Two years after the peak of the financial crisis, the federal government swooped in to stabilize a crucial part of the credit-union sector battered by losses on subprime mortgages.
Regulators announced Friday a rescue and revamping of the nation’s wholesale credit union system, underpinned by a federal guarantee valued at $30 billion or more. Wholesale credit unions don’t deal with the general public but provide essential back-office services to thousands of other credit unions across the U.S. The majority of retail credit unions are sound, but they will have to shoulder the losses through special assessments over the next decade.
Friday’s moves include the seizure of three wholesale credit unions, plus an unusual plan by government officials to manage $50 billion of troubled assets inherited from failed institutions. To help fund the rescue, the National Credit Union Administration plans to issue $30 billion to $35 billion in government-guaranteed bonds, backed by the shaky mortgage-related assets.
Officials said the plan won’t cost taxpayers any money. Still, it marks the latest intervention by the U.S. government into a financial system weakened by the real-estate bust. Bad bets on mortgage-backed securities have now killed five of the nation’s 27 wholesale credit unions since March 2009. The federal government, which now controls about 70% of the total assets at such credit unions, said the surviving institutions will be reined in so that they take fewer risks with their investments.
“Previously, we stabilized the system, and now we’re resolving the problem and reforming the system,” said Debbie Matz, chairman of the National Credit Union Administration, the U.S. agency overseeing credit unions.
Members United Corporate Federal Credit Union in Warrenville, Ill., Southwest Corporate Federal Credit Union of Plano, Texas, and Constitution Corporate Federal Credit Union, Wallingford, Conn., which had a total of $19.67 billion in assets as of July, were taken into conservatorship by federal regulators.
Wholesale credit unions, also known as corporate credit unions, invest money for retail credit unions and provide them with check clearing and other services. Since the start of 2008, 66 retail unions have failed, compared with more than 290 banks or savings institutions. Credit unions are member-owned cooperatives that act much like banks.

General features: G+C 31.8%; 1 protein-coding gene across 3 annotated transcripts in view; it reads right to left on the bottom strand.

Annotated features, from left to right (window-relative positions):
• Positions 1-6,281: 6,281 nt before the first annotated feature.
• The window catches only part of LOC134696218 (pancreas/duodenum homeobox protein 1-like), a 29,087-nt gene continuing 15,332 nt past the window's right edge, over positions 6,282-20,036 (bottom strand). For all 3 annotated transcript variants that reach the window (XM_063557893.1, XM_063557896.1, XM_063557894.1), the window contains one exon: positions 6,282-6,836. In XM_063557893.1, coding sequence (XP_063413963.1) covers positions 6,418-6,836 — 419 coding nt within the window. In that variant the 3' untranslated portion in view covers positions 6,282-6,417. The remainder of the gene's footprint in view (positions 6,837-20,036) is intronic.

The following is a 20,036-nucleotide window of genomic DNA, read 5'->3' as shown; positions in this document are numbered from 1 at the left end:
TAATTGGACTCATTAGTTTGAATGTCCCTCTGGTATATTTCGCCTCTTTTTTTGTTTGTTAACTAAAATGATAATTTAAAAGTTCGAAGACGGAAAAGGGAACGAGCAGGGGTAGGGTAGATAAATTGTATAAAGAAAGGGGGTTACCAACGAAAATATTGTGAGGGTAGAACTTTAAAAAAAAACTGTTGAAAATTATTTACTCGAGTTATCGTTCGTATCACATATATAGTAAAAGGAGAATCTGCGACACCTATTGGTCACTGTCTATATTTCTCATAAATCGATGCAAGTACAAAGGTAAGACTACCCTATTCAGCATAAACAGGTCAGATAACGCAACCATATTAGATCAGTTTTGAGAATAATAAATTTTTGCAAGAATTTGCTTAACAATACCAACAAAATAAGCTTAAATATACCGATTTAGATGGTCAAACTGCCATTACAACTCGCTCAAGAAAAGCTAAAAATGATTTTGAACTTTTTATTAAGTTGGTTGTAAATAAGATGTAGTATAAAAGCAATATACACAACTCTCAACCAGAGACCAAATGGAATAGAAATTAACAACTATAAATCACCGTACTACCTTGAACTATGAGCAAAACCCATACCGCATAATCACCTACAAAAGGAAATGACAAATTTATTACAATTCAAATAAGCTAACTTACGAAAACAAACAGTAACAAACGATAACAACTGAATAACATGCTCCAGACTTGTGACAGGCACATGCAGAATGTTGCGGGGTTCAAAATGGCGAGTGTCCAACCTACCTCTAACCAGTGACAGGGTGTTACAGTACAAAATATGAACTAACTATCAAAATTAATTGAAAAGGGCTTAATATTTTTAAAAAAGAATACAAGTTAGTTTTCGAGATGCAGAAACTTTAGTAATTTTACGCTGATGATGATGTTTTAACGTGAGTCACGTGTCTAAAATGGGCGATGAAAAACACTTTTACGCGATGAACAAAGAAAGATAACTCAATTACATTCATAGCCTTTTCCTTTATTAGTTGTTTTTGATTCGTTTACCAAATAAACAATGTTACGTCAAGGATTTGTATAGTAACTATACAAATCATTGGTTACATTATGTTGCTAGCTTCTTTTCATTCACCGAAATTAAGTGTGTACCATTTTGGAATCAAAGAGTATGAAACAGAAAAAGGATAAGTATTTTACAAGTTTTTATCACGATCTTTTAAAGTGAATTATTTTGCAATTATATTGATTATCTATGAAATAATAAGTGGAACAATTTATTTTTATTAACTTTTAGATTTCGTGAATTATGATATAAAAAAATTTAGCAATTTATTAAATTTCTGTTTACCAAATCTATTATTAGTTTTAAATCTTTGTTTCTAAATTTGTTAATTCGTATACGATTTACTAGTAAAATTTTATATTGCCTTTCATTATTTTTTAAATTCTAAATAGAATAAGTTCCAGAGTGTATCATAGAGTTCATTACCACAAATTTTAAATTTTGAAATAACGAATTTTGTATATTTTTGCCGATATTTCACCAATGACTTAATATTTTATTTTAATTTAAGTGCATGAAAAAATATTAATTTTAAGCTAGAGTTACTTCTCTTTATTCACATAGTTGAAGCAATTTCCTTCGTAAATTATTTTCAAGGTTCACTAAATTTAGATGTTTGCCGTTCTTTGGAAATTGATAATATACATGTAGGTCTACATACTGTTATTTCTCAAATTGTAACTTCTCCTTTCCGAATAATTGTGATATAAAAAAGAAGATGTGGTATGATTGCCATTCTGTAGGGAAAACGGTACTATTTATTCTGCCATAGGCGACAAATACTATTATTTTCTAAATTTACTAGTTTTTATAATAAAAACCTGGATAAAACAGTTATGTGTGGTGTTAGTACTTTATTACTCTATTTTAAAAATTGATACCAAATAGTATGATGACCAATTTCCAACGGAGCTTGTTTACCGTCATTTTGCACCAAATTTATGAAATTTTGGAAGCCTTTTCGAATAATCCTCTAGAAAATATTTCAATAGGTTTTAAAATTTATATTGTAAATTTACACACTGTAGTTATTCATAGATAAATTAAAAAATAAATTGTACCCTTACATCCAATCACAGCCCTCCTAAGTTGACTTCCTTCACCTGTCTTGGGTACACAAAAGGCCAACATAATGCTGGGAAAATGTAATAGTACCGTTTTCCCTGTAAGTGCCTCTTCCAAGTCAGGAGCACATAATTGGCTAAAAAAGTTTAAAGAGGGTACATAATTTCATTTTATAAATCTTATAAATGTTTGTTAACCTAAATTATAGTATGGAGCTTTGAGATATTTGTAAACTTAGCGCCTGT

Under federal rules, wholesale credit unions were supposed to invest only in safe, liquid assets. But some chased higher returns by loading up on securities backed by subprime mortgages or other risky loans. Their portfolios were decimated by the mortgage meltdown.
Last year, regulators seized the two largest wholesale credit unions, U.S. Central Federal Credit Union, based in Lenexa, Kansas, and Western Corporate Federal Credit Union, San Dimas, Calif., after finding their losses were much larger than previously reported.
Losses on the mortgage-backed securities held by the five seized credit unions are expected by regulators to total about $15 billion. Wiping out the capital of the failed institutions will cover a chunk of those losses. But the remaining $7 billion to $9.2 billion eventually will be passed along to the nation’s 7,445 federally insured credit unions in the form of future assessments.
The changes won’t immediately affect customers of retail credit unions throughout the U.S. But it is possible that assessments on the industry could result in higher interest rates on loans and lower payouts on deposits, if credit unions can’t otherwise cover their obligations.
Bert Ely, a financial-industry consultant in Alexandria, Va., said regulators share some of the blame for the resulting mess, because wholesale credit unions were allowed to pursue a strategy that was “viable only because of what clearly has turned out to be excessive risk-taking.”
Ms. Matz, the nation’s top credit-union regulator, said the investment losses reflect “unprecedented economic times” and “bad decisions” by regulators, credit-union managers and board members “by heavily over-concentrating in mortgage-backed securities.”
New regulations issued by the NCUA on Friday will make oversight of wholesale credit unions much tougher, she said, and are meant to fix any regulatory shortcomings.
As part of the plan, regulators will eventually wind down the operations of the five failed credit unions.
Together they had about $50 billion in shaky mortgage-backed securities on their books, according to Larry Fazio, NCUA’s deputy executive director.
Based on current market values, those securities are worth roughly half of their face value, representing a potential loss of $25 billion.
In an effort to minimize and spread out losses that must be absorbed by the credit-union industry, regulators said they will move all the battered securities into a good bank-bad bank structure. NCUA officials will manage the $50 billion portfolio, or “bad bank,” of the failed wholesale institutions.
Federal regulators will allow the remaining “good bank” operations at the credit unions to continue for about two years while retail credit unions wind down their relationships with the failed institutions.
Friday’s moves could deepen tensions between regulators and retail credit unions that withstood the financial crisis and resent having to bear financial costs caused by the mistakes of wholesale institutions.